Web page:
According to Guillebaud, in studies of younger women, only about 2% to 5% would be expected to be short of estrogen. Although those women certainly would benefit from the Pill, there would be too few of them in the average study to show a population difference, he concludes.

"There is no particular need for a definitive study; in my view, our study shows the Pill is as good as a woman’s own ovaries, and the positive studies show it is better than a woman’s defective ovaries," he says. "To confirm the latter, one could randomly allocate underweight athletes with oligomenorrhea to the combined OC or to nonhormonal contraception, or target older women above age 45 [who are without contraindications] for a similar randomized controlled trial."

Guillebaud says the results of such a study would show that the estrogen of the OC works just as well as ERT and neither better nor worse than a woman’s own ovarian estrogen with respect to bone health. "What is often overlooked is that estrogen is estrogen wherever it comes from."

References

1. National Institutes of Health. "Osteoporosis and Related Bone Diseases National Resource Center." Osteoporosis Overview. Washington, DC. Web: www.osteo.org/ osteo.html.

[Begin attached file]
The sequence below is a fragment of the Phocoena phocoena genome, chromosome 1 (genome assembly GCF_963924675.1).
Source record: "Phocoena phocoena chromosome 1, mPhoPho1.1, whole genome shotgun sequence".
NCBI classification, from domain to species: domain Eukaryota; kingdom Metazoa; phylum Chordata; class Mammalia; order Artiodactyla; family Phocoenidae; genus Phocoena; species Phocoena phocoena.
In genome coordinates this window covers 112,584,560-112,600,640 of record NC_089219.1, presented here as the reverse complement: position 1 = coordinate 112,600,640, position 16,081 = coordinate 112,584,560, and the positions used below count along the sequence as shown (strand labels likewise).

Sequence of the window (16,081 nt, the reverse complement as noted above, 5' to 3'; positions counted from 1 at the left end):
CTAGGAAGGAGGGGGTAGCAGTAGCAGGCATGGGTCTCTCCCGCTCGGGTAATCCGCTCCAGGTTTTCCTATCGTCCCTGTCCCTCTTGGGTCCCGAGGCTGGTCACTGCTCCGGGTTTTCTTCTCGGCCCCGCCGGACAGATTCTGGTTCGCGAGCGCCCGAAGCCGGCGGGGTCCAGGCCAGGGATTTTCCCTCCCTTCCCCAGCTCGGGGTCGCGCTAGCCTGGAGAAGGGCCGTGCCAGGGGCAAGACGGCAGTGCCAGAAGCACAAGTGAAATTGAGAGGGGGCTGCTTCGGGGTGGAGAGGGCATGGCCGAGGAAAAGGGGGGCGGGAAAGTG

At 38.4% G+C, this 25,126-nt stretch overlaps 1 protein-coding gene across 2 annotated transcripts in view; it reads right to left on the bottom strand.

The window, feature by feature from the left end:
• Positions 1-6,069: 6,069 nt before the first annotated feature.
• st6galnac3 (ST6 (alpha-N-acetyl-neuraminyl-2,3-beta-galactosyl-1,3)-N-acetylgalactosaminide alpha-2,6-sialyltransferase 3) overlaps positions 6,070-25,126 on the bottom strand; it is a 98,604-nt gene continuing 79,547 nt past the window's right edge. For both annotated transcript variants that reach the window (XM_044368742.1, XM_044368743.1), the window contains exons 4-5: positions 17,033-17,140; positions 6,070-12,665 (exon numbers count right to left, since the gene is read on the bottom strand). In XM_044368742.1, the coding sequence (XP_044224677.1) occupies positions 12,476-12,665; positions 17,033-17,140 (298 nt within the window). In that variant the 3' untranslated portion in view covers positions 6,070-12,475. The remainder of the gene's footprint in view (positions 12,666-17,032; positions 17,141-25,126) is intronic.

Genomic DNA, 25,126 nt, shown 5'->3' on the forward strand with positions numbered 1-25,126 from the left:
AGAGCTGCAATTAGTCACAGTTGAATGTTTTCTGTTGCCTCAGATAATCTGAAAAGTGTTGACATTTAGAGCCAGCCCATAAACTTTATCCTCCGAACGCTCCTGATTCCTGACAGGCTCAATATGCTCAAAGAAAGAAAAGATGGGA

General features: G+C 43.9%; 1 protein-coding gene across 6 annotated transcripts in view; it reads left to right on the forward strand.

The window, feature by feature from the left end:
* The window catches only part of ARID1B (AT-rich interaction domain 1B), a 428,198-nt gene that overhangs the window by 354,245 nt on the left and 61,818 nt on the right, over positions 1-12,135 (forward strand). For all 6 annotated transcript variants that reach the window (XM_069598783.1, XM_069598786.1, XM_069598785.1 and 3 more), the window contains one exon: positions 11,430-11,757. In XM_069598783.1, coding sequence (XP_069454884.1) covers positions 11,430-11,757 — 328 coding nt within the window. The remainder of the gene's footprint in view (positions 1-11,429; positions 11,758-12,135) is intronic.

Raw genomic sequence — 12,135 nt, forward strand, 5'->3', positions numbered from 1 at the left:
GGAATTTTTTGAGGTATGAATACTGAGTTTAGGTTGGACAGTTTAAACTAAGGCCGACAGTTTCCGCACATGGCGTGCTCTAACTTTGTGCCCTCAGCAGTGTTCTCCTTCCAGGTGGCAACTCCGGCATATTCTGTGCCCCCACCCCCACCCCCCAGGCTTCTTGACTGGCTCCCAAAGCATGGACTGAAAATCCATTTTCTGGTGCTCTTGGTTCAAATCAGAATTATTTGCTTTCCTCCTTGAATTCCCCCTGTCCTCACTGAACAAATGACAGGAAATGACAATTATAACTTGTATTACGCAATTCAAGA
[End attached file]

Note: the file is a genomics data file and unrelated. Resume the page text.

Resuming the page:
2. Kuohung W, Borgatta L, Stubblefield P. Low-dose oral contraceptives and bone mineral density: An evidence-based analysis. Contraception 2000; 61:77-82.

3. Kanders B, Lindsay R, Dempster D, et al. Determinants of bone mass in healthy young women. Proceedings of the Copenhagen International Symposium of Osteoporosis. Copenhagen: 1984, pp. 337-339.

4. Shargil AA. Hormone replacement therapy in perimenopausal women with a triphasic contraceptive compound: A three-year prospective study. Int J Fertil 1985; 30:15, 18-28.

5. Recker RR, Davies KM, Hinders SM, et al. Bone gain in young adult women. JAMA 1992; 268:2,403-2,408.

6. Mais V, Fruzzetti F, Ajossa S, et al. Bone metabolism in young women taking a monophasic pill containing 20 mcg ethinyl estradiol: A prospective study. Contraception 1993; 48:445-452.